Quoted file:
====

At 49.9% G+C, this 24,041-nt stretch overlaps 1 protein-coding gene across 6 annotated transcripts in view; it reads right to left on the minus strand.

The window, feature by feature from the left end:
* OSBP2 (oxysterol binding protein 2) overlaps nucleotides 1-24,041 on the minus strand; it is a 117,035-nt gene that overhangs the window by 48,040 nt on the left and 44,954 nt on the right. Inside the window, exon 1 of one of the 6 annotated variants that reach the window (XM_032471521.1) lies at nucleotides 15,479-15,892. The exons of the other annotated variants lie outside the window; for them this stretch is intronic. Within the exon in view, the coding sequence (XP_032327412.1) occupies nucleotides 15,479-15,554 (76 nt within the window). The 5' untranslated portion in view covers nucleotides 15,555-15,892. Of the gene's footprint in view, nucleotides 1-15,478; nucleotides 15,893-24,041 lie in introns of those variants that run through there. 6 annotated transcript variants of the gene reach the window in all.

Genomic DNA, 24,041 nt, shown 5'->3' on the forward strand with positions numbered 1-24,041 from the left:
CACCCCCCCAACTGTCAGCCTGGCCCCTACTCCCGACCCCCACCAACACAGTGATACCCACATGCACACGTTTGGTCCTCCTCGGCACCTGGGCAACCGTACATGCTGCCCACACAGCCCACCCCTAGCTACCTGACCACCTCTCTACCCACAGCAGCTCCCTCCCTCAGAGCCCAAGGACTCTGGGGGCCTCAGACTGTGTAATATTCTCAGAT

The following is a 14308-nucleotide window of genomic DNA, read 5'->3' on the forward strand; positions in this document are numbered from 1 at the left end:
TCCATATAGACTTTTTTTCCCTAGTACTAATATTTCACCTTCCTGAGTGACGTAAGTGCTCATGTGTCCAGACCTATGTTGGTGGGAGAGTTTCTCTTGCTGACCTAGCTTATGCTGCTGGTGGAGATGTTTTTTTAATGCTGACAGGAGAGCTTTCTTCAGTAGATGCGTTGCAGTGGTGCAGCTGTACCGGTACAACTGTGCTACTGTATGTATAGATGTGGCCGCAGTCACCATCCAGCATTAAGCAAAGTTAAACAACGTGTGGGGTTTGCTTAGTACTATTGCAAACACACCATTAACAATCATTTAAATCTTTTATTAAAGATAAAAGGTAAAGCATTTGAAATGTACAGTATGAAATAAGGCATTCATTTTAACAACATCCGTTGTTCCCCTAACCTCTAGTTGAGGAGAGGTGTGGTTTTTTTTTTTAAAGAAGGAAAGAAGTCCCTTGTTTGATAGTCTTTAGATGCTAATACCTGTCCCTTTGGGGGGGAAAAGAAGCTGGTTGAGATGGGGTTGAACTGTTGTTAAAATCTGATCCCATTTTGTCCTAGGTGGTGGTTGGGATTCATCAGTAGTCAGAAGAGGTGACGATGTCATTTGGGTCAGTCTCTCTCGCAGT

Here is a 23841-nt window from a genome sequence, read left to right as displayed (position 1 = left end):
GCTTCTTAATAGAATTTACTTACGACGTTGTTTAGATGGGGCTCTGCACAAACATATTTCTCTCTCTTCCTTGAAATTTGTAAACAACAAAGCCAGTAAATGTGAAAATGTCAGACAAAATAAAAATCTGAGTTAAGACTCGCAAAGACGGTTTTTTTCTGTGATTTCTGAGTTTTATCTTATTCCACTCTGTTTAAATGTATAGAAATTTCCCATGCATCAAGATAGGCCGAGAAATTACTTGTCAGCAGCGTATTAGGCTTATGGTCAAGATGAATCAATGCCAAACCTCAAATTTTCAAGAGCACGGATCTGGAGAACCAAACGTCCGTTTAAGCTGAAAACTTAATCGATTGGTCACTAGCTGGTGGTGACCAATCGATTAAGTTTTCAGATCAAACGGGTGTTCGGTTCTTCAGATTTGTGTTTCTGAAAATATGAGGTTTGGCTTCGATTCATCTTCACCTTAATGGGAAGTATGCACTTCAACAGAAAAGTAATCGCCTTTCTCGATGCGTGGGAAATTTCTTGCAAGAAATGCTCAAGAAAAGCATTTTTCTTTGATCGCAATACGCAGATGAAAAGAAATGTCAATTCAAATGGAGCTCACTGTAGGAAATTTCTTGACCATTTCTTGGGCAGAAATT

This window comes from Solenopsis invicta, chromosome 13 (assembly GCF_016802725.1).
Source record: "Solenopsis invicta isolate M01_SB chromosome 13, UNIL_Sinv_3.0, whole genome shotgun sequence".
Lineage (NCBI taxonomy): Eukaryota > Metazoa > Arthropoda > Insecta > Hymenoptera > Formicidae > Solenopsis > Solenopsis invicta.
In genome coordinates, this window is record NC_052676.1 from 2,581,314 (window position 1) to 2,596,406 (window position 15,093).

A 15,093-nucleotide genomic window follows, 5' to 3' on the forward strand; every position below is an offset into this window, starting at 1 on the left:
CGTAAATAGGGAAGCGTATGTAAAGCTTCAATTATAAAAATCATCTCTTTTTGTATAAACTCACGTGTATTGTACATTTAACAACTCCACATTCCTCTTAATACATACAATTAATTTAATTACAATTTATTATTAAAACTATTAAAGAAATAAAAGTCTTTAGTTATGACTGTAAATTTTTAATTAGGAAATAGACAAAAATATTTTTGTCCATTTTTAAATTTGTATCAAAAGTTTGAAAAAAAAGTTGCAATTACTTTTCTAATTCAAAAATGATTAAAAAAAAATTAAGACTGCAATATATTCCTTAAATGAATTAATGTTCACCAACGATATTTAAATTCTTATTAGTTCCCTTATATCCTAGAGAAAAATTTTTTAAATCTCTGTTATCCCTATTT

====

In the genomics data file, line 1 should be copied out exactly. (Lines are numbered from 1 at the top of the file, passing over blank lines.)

At 49.9% G+C, this 24,041-nt stretch overlaps 1 protein-coding gene across 6 annotated transcripts in view; it reads right to left on the minus strand.